Gavin: How did you go about getting all the equipment and instruments you needed for the new spot?
Bruce: I'm constantly trying to make improvements, but when I moved, I simply took all the existing gear.
Gavin: Tech-wise for those interested, what kind of audio and recording equipment do you use in the studio?
Bruce: I record into Pro Tools with a modified Allen & Heath mixing board. I have some tube pre-amps, and too much other gear to list. I have an unusual approach to the gear: If something doesn't sound right, it's probably the fault of the engineer, not the equipment. There hasn't been much crappy equipment in legitimate commercial studios in 20 years. Plenty of crappy sounding albums come from fantastic studios better-equipped than mine!
Gavin: You've been at the current spot for over eight years and have become a staple for local musicians. How has it been for you to establish yourself that way and be sought out by people?
Bruce: I constantly remind myself that the recording I'm working on has to be the best I can possibly do in the time I'm given, and it has to bring me future work. I'm obsessed with making songs sound like the dreams of the songwriters. I know what that means to them. I keep in mind that reputation is more valuable than advertising in this business, and a bad recording can't go out the door with my name on it. I'll put someone else's name on it if I have to! Harhar.
Gavin: You've had a chance to work with not only a lot of awesome bands, but a number of companies producing material for them. What has it been like for you to expand your business beyond just the scope of music and really delve into working with high-profile clients over the years?
Bruce: In this market, it's still mostly low-profile clients, but I'm sure happy when someone visiting for Sundance says two people referred him to me! I'd still like to get more involved with audio for film, etc.
Gavin: Are there any plans to expand the studio beyond what you have now, or are you comfortable with the way you have everything set up?
Bruce: I'm always looking for the next improvement, but pretty happy with the current setup. I don't want to make the place so posh that interesting bands can't afford to visit me. I have some minor remodeling happening this month. I practically live in the studio -- ask any woman who has left me -- so I want it to be nice.
Gavin: Moving on to statewide, what are your thoughts on the local music scene, both good and bad?
Bruce: Obviously, more bands imitate than innovate. I think the innovators are the reason I got into the business, though the imitators enjoy more acceptance from audiences who want hear the familiar. There are some truly great bands here who don't get the attention they deserve. There are also a lot of bands here that sound like each other, but I suppose that happens everywhere...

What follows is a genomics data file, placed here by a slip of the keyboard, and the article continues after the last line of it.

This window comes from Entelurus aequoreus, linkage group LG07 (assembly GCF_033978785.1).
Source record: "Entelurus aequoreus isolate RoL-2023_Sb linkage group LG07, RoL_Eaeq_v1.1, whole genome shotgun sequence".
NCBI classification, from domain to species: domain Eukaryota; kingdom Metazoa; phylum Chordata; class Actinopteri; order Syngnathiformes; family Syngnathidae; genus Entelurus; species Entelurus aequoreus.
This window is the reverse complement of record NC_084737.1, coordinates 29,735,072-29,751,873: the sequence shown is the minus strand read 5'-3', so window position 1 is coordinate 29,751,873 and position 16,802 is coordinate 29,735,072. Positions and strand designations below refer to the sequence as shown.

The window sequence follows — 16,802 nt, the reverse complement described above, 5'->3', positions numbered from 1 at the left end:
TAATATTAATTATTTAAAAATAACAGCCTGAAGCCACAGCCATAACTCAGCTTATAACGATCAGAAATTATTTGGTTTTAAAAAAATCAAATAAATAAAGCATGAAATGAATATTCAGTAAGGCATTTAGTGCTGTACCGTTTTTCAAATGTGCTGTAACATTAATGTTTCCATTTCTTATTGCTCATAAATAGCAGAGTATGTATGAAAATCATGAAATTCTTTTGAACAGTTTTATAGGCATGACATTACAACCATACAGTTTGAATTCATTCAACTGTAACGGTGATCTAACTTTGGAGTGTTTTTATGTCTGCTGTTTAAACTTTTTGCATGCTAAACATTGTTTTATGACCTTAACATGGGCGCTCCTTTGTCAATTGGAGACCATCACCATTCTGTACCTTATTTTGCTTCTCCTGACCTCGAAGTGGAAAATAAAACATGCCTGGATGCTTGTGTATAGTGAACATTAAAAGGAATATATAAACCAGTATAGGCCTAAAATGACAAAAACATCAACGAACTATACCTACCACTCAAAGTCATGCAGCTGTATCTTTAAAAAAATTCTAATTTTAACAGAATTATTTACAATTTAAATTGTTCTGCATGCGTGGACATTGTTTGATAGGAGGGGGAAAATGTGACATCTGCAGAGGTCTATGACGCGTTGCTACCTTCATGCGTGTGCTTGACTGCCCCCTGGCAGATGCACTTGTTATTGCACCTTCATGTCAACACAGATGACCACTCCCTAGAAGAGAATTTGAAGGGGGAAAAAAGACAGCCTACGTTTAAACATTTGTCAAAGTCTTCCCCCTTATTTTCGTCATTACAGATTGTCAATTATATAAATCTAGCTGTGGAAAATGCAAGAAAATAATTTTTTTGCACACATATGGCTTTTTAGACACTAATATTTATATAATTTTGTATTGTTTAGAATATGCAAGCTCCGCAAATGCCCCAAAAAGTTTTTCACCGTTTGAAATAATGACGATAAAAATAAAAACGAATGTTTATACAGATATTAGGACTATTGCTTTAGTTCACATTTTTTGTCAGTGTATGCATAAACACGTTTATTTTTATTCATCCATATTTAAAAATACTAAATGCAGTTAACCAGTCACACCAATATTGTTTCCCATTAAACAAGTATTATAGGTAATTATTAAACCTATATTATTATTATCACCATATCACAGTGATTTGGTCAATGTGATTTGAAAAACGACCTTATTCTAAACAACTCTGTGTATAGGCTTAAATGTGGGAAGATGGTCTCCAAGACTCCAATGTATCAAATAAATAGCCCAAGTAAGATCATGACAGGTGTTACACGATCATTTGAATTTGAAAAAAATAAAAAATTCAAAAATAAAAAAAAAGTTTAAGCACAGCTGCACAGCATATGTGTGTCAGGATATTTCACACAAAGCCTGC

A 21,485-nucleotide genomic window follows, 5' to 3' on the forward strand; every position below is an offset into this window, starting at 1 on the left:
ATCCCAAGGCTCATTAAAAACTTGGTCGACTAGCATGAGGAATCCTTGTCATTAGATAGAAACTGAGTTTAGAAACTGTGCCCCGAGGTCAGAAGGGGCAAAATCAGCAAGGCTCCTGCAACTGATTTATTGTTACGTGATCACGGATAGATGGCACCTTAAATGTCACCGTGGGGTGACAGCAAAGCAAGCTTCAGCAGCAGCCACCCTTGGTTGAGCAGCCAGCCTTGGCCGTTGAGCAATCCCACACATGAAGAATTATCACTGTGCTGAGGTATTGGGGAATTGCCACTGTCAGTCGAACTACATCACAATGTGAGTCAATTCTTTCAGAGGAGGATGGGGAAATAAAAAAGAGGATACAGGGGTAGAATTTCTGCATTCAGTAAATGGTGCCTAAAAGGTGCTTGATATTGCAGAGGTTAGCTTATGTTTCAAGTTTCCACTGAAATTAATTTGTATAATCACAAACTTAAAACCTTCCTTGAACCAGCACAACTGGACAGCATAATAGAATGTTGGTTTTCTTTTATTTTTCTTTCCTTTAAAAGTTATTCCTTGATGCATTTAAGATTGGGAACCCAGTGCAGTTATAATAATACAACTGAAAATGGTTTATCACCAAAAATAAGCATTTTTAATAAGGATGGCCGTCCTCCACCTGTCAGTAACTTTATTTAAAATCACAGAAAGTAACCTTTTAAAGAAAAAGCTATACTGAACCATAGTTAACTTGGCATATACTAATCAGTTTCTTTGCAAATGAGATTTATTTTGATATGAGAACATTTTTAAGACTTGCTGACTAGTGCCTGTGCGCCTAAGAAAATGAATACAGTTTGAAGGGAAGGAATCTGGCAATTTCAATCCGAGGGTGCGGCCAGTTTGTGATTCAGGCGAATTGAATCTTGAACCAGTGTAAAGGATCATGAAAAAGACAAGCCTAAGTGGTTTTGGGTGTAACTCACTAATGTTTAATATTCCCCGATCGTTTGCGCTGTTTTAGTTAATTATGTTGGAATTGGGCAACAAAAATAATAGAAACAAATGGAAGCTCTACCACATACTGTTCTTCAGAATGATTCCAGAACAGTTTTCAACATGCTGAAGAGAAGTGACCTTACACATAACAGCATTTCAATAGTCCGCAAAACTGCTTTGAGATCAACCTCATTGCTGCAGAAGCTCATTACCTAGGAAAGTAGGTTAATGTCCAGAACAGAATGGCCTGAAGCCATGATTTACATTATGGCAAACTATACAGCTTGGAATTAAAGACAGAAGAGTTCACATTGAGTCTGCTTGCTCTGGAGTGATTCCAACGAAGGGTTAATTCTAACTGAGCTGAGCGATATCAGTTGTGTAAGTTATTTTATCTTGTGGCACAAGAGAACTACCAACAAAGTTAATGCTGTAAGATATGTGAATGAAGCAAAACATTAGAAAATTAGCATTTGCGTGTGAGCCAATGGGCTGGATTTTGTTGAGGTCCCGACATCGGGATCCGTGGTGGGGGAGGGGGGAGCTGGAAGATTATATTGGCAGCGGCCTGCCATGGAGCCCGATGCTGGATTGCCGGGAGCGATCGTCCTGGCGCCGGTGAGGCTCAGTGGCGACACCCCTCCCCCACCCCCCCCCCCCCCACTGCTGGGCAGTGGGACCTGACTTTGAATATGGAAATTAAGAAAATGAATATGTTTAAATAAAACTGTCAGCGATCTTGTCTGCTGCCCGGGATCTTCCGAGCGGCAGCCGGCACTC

Gavin: Is there anything you believe could be done to make it more prominent?
Bruce: Well, I think the industry knows to keep its ear out for Salt Lake. We need to have more Utah bands gain national prominence somehow. It would be easier to get a buzz going with better crowds filling better venues -- seems tough for a good live-music club to keep its doors open. There are some here, but they are fewer than 10 years ago. Maybe the DJs are killing live music! Or maybe bands are failing to write music people can dance to; I could go on for hours.
Gavin: What do you think about other studios in the area and the work they do? And who are some of your favorite producers to work with or you respect?
Bruce: I usually hear the familiar names you know; two or three guys who consistently do good work in town. And then there is plenty of overpriced garbage coming from people who think they have a studio and want to be called music producers. Many of them undercut on the hourly rate, but somehow manage to charge way too much at the end for flawed finished product. I guess it takes a lot of billable hours to ruin a band. I lack respect for most of my local peers, after having been paid to fix their recording efforts. There are some stunning exceptions, though, the guys who are so good they scare me into doing better work...
Gavin: Do you wish there were more areas available for bands to practice and record in, or are we pretty well set for what we have?
Bruce: No, there never has been a shortage of places to rehearse, or record bands. There is always a shortage of talent -- nd a shortage of appreciation for the talented.
Gavin: What's your opinion on the current airplay on community radio and how it affects local musicians?
Bruce: I'm extremely grateful for the airplay we get. I miss the days of locally owned commercial radio stations playing unsigned bands. Community radio is all that is left now, and everyone should just glue their tuners to those frequencies.
Gavin: What can we expect from you and Boho Digitalia over the next year?
Bruce: A ton of carefully crafted noise, and some beautiful songs, too.
Gavin: Aside from the obvious, is there anything you'd like to promote or plug?